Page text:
Magazine article Americas Quarterly

Bolivia's Fiesta De Las ÑAtitas

Magazine article Americas Quarterly

Bolivia's Fiesta De Las ÑAtitas

Article excerpt

Praying to a shrine featuring a real human skull may seem macabre to some. But since preColumbian times, inhabitants of what is now the Bolivian Altiplano have made the veneration of human skulls a central element of their spiritual life. The tradition continues to this day with an annual celebration on November 8 called Fiesta de las Ñatitas ("the little pug-nosed ones").

The Aymara people of Bolivia add a contemporary twist. The skulls, often adorned with hats and sunglasses, are taken from the home shrines of their living owners and carried to cemeteries, where they are blessed and presented with floral crowns, cigarettes, coca leaves, candy and alcohol-all in the name of ensuring good fortune.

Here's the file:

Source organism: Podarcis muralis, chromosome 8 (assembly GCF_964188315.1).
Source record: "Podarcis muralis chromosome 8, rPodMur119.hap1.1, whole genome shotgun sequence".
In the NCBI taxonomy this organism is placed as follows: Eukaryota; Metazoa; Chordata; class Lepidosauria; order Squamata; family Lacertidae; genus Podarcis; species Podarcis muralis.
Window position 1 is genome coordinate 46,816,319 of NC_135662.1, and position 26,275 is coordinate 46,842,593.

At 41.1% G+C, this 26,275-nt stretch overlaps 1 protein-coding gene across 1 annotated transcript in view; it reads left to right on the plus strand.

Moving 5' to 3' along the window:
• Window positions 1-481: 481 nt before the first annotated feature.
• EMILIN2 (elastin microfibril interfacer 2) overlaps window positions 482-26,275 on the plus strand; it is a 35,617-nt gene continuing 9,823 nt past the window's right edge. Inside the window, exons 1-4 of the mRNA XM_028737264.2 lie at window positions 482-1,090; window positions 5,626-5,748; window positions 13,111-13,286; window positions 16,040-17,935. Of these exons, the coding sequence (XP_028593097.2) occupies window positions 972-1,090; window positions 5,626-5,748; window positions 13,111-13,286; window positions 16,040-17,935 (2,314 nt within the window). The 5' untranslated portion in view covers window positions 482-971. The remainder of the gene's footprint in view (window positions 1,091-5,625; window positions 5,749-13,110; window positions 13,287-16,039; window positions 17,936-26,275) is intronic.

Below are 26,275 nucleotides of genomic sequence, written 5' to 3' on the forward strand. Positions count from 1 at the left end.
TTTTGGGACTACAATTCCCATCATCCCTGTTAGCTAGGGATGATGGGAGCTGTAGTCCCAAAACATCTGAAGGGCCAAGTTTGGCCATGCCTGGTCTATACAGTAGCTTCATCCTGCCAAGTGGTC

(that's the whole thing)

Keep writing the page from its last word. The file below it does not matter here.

The earliest documented celebrations resembling today's festival occurred in Potosí at the beginning of the 20th century. According to Paul Koudounaris, an American art historian who has attended the festival for the past decade, these early rituals involved decorating and communicating with skulls in cemeteries. …

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